A very dark, full-bodied, roasty, malty ale
This dry stout has been brewed for well over two hundred years and is probably one of the most interesting beers out there. Today’s version was born out of rationing shortages and restrictions. The style evolved from attempts to capitalize on the success of London porters, but originally reflected a fuller, creamier, more “stout” body and strength. When a brewery offered a stout and a porter, the stout was always the stronger beer (it was originally called a “Stout Porter”).
When both porters and stouts diminished in popularity in Britain, their popularity gained in Ireland. One reason might have been that restrictions on the use of energy during World War I made it difficult for British maltsters to roast their grains. These restrictions were not imposed in Ireland, where rebellion and independence were in the wind.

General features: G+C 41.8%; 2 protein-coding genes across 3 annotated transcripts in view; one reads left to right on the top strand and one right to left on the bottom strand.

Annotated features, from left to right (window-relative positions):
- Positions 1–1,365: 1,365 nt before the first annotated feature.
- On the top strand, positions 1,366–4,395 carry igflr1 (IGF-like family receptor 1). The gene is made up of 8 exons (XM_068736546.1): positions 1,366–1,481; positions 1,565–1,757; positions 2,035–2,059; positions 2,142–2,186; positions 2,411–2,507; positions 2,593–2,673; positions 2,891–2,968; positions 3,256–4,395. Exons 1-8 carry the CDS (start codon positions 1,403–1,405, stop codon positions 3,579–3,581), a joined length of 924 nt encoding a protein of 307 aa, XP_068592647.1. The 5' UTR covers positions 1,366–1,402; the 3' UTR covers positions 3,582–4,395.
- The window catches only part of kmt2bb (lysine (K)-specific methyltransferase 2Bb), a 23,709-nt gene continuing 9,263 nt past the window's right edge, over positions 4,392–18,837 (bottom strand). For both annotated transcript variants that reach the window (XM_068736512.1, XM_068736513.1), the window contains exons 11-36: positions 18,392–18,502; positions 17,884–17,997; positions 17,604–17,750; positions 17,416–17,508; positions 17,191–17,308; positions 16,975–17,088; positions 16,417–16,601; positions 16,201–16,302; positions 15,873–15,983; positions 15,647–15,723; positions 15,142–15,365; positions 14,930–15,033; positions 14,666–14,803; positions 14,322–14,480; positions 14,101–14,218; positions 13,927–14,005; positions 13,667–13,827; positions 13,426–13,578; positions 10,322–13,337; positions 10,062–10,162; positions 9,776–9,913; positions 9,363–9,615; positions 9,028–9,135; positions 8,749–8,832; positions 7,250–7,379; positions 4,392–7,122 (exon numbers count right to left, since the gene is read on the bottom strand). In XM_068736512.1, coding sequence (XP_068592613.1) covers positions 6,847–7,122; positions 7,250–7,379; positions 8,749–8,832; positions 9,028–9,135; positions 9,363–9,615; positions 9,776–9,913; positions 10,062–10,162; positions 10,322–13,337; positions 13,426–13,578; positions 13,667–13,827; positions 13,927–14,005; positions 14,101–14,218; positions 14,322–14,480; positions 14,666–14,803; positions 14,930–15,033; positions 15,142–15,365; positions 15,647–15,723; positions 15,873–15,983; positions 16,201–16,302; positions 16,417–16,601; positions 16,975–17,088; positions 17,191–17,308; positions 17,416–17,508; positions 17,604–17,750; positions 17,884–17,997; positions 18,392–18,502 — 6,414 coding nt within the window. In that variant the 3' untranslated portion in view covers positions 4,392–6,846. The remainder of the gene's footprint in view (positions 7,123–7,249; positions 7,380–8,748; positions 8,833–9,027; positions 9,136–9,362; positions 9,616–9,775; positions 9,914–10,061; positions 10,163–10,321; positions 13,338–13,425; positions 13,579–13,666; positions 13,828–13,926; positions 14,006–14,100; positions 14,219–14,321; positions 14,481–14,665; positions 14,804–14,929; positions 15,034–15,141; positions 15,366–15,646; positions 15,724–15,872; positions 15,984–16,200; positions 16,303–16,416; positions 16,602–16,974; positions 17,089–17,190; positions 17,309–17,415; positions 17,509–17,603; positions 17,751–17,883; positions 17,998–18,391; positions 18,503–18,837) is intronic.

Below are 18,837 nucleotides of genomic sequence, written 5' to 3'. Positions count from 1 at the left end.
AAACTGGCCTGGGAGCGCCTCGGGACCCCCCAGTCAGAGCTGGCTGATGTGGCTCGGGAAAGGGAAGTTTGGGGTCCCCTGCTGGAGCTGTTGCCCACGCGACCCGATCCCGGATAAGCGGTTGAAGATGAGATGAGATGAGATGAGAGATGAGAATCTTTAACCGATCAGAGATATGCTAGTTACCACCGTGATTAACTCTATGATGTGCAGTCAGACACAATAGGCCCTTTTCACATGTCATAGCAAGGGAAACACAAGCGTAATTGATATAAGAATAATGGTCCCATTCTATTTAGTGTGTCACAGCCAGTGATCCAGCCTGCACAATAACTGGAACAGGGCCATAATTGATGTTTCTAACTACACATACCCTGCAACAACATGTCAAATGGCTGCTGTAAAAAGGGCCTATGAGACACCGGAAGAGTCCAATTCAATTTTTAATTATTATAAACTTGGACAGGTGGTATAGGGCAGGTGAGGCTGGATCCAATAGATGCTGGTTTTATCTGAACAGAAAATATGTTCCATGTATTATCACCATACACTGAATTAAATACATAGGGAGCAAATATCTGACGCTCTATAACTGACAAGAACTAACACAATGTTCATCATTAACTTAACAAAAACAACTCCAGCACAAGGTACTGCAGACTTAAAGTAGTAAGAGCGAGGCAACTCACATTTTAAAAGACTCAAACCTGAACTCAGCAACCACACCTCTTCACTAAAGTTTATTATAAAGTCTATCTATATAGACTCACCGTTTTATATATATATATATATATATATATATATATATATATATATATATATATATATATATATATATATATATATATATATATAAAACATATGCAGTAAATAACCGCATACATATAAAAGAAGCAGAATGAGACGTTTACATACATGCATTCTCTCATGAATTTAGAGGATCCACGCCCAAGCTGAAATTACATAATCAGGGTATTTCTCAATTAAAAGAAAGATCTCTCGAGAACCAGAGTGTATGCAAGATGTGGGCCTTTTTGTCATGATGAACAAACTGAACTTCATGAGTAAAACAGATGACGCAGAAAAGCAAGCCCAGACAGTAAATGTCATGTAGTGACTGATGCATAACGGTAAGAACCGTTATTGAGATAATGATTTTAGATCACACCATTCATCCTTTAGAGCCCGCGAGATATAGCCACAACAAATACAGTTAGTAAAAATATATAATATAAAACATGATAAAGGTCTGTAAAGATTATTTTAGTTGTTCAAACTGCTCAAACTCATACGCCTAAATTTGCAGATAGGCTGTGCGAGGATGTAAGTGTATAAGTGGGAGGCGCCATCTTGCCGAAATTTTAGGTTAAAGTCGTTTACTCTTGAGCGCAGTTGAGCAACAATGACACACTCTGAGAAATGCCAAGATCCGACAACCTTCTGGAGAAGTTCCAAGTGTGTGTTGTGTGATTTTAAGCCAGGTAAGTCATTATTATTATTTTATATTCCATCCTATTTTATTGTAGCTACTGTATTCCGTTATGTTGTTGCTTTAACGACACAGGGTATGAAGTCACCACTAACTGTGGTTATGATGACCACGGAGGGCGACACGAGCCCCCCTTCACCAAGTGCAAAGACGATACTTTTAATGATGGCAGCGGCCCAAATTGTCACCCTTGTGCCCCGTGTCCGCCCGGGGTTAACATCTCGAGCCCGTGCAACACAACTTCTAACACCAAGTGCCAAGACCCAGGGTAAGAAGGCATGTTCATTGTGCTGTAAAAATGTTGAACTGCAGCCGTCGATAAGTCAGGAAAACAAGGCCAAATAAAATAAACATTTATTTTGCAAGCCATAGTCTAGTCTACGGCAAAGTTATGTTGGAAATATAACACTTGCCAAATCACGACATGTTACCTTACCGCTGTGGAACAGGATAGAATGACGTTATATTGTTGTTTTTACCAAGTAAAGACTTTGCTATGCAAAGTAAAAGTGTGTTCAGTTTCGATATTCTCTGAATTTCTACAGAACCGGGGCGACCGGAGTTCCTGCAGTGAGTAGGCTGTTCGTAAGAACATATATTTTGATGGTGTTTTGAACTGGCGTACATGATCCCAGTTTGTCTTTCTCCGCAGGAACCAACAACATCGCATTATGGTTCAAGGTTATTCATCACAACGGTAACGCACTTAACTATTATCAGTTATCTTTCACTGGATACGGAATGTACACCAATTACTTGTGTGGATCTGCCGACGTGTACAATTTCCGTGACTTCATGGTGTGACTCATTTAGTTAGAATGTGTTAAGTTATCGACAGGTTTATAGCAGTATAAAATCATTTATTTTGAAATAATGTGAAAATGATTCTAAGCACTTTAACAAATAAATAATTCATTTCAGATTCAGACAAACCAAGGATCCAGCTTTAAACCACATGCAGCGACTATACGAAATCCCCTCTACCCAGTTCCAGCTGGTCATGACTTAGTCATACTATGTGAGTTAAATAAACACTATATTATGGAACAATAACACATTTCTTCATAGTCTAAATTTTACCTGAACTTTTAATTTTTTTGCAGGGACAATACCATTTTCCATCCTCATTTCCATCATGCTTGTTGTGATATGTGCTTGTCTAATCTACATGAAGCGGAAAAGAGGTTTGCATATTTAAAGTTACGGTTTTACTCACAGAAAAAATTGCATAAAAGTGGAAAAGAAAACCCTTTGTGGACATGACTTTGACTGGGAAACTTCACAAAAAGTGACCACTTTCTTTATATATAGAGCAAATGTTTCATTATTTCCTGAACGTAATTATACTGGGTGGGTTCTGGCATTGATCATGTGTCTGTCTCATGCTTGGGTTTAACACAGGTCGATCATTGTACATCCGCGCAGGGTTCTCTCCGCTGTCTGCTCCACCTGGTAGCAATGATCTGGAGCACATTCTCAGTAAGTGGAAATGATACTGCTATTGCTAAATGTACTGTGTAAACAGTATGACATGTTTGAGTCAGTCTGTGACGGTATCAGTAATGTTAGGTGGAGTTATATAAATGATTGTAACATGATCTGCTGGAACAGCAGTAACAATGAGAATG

Exudes a moderate to strong aroma of banana and cloves, that comes from the yeast.
Full-bodied, smooth, silky, and creamy.
True to its name, medium brown to black in colour.
Roasted dark grains combine with malt sweetness to give the impression of milk chocolate or coffee with cream.
How to pour nitro beer